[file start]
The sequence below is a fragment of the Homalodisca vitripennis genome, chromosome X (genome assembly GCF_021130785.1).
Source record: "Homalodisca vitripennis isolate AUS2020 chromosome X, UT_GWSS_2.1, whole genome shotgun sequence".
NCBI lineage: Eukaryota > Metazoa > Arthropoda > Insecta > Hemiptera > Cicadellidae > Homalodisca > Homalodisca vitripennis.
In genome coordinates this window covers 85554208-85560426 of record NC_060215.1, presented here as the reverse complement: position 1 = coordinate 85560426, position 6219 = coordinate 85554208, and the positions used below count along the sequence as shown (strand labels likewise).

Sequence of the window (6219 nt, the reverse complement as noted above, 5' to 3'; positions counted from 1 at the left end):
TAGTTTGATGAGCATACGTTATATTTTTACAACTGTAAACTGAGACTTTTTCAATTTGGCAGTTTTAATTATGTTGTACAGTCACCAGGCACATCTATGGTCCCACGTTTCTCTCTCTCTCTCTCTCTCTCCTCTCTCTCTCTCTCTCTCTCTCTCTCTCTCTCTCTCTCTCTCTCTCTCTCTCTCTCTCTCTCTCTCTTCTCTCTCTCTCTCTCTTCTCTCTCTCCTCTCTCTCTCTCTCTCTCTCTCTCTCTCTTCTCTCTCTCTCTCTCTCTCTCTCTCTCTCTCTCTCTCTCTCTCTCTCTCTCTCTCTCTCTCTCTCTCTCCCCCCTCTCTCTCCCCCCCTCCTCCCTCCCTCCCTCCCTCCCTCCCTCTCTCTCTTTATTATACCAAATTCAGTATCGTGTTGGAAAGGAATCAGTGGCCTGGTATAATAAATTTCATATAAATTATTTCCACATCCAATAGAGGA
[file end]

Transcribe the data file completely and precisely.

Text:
The sequence below is a fragment of the Homalodisca vitripennis genome, chromosome X (genome assembly GCF_021130785.1).
Source record: "Homalodisca vitripennis isolate AUS2020 chromosome X, UT_GWSS_2.1, whole genome shotgun sequence".
NCBI lineage: Eukaryota > Metazoa > Arthropoda > Insecta > Hemiptera > Cicadellidae > Homalodisca > Homalodisca vitripennis.
In genome coordinates this window covers 85554208-85560426 of record NC_060215.1, presented here as the reverse complement: position 1 = coordinate 85560426, position 6219 = coordinate 85554208, and the positions used below count along the sequence as shown (strand labels likewise).

Sequence of the window (6219 nt, the reverse complement as noted above, 5' to 3'; positions counted from 1 at the left end):
TAGTTTGATGAGCATACGTTATATTTTTACAACTGTAAACTGAGACTTTTTCAATTTGGCAGTTTTAATTATGTTGTACAGTCACCAGGCACATCTATGGTCCCACGTTTCTCTCTCTCTCTCTCTCTCTCCTCTCTCTCTCTCTCTCTCTCTCTCTCTCTCTCTCTCTCTCTCTCTCTCTCTCTCTCTCTCTCTCTCTTCTCTCTCTCTCTCTCTTCTCTCTCTCCTCTCTCTCTCTCTCTCTCTCTCTCTCTCTTCTCTCTCTCTCTCTCTCTCTCTCTCTCTCTCTCTCTCTCTCTCTCTCTCTCTCTCTCTCTCTCTCTCTCCCCCCTCTCTCTCCCCCCCTCCTCCCTCCCTCCCTCCCTCCCTCCCTCTCTCTCTTTATTATACCAAATTCAGTATCGTGTTGGAAAGGAATCAGTGGCCTGGTATAATAAATTTCATATAAATTATTTCCACATCCAATAGAGGA